Video

Video Future of Ukrainian Former President's Estate Uncertain

More than six months after Ukraine's former President Viktor Yanukovych fled revolution to Russia, authorities have yet to gain control of his palatial estate. Protesters occupy the grounds and opened it to tourists but they are also refusing to turn it over to the state. VOA's Daniel Schearf reports from Mezhigirya, just north of Kyiv.
Video

Video China Muslims Work to Change Perceptions After Knife Attacks

China says its has sentenced three men to death and one woman to life in prison for a deadly knife attack in March that left more than 30 dead and 140 injured. Beijing says Muslim militants from China's restive western region of Xinjiang carried out the attacks. Now, more than six months after the incident, residents in the city are still coping with the aftermath. VOA's Bill Ide has more from Kunming.
Video

Video Enviropreneur Seeks to Save the Environment, Empower the Community

Lorna Rutto, a former banker, is now an ‘enviropreneur’ - turning plastic waste into furniture and fences discusses the challenges she faces in Africa with raw materials and the environment.
Video

Video West Trades Accusations Over Ransoms

As world leaders try to forge a common response to the threat posed by Islamic State militants in Iraq and Syria, there is simmering tension over differing policies on paying ransoms. In the past month, the jihadist group has beheaded two Americans and one Briton. Both countries refuse to pay ransom money. As Henry Ridgwell reports for VOA from London, there is uncertainty in the approach of some other European nations.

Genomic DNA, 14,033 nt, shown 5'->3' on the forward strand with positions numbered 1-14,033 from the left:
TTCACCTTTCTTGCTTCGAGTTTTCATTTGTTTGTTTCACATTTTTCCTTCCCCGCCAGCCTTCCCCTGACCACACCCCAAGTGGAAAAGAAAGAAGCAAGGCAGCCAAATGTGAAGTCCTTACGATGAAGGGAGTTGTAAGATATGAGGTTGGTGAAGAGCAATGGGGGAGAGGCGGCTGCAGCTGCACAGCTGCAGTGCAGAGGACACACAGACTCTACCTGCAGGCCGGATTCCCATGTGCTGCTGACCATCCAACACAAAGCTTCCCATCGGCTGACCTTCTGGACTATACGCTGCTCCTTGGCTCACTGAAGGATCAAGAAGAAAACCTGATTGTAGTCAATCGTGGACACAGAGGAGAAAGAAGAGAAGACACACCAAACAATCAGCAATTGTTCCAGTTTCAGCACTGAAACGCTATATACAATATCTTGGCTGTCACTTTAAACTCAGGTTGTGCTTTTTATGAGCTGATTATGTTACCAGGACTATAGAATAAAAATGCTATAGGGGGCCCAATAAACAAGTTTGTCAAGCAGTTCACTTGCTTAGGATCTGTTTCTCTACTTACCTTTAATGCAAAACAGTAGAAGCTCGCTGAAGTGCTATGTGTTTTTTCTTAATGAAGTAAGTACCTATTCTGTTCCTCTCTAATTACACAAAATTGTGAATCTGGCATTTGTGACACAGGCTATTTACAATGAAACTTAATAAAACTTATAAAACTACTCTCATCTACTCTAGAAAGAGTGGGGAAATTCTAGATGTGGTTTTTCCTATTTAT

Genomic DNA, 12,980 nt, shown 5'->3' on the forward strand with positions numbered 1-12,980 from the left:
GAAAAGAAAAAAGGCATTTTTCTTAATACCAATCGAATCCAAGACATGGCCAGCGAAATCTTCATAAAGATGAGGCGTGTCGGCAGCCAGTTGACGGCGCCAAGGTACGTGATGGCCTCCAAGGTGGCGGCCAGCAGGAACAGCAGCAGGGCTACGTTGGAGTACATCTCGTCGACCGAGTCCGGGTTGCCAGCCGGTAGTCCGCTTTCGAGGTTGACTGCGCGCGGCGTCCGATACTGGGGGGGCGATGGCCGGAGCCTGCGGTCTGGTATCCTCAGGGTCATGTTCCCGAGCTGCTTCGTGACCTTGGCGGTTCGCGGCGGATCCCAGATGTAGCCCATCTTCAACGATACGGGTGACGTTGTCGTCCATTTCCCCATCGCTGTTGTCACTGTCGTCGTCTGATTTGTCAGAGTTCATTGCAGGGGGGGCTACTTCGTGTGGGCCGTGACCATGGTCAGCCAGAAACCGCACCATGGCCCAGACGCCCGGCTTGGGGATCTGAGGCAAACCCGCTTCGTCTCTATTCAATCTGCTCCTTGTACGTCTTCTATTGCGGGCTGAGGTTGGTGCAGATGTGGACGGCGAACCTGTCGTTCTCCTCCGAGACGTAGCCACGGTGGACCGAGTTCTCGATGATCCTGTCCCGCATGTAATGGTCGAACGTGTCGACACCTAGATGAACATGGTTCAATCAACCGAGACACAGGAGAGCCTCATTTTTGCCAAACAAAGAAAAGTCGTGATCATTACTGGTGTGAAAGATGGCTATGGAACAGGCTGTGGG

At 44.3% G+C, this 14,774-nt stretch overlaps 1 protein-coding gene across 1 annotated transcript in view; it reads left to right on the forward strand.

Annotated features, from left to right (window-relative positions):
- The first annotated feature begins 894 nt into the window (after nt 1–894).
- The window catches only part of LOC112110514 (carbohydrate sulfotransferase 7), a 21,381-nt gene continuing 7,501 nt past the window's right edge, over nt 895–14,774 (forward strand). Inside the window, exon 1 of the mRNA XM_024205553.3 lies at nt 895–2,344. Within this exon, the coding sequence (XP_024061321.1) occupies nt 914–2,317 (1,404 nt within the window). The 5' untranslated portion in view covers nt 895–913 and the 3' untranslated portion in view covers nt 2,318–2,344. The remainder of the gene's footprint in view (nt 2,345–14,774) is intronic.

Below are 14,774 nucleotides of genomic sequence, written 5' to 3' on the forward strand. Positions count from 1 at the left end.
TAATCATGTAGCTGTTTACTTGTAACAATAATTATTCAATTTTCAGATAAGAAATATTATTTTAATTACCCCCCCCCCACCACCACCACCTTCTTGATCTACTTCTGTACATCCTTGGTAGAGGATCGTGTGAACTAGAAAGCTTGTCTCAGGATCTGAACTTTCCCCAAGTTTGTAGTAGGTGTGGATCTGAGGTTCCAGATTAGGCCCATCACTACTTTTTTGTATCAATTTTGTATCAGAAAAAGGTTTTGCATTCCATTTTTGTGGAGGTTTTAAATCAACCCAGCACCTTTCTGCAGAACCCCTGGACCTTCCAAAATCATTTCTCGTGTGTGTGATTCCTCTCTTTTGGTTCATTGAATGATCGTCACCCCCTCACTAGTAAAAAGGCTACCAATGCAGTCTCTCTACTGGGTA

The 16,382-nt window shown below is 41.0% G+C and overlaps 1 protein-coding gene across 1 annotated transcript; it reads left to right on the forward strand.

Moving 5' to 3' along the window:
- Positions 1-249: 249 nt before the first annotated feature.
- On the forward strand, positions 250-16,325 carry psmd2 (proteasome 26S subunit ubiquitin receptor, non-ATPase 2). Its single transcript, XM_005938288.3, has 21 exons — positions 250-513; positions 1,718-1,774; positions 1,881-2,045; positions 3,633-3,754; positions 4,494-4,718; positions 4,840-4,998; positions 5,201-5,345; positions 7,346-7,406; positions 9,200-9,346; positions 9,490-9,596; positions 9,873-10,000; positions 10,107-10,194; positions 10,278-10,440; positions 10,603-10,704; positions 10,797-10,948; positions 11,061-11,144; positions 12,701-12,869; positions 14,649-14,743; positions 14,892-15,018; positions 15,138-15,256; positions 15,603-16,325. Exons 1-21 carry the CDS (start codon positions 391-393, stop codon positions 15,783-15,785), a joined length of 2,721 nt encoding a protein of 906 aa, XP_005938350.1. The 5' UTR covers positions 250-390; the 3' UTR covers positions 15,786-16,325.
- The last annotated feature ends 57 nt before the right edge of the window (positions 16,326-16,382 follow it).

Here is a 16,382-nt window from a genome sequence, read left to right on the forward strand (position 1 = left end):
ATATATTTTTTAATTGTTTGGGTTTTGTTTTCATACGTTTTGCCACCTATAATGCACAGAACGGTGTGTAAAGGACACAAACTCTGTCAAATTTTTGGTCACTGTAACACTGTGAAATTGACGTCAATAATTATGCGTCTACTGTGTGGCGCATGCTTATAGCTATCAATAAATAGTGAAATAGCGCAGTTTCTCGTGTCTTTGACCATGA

Video

Video Scotland Independence Bid Stokes Global Interest

The people of Scotland are preparing to vote on whether to become independent and break away from the rest of Britain, in a referendum being watched carefully in many other countries. Some see it as a risky experiment; while others hope a successful vote for independence might energize their own separatist demands. Foreign immigrants to Scotland have a front row seat for the vote. VOA’s Henry Ridgwell spoke to some of them in Edinburgh.


Carnage and mayhem are part of daily life in northern Nigeria, the result of a terror campaign by the Islamist group Boko Haram. Fears are growing that Nigeria’s government may not know how to counter it, and may be making things worse. More

AppleAndroid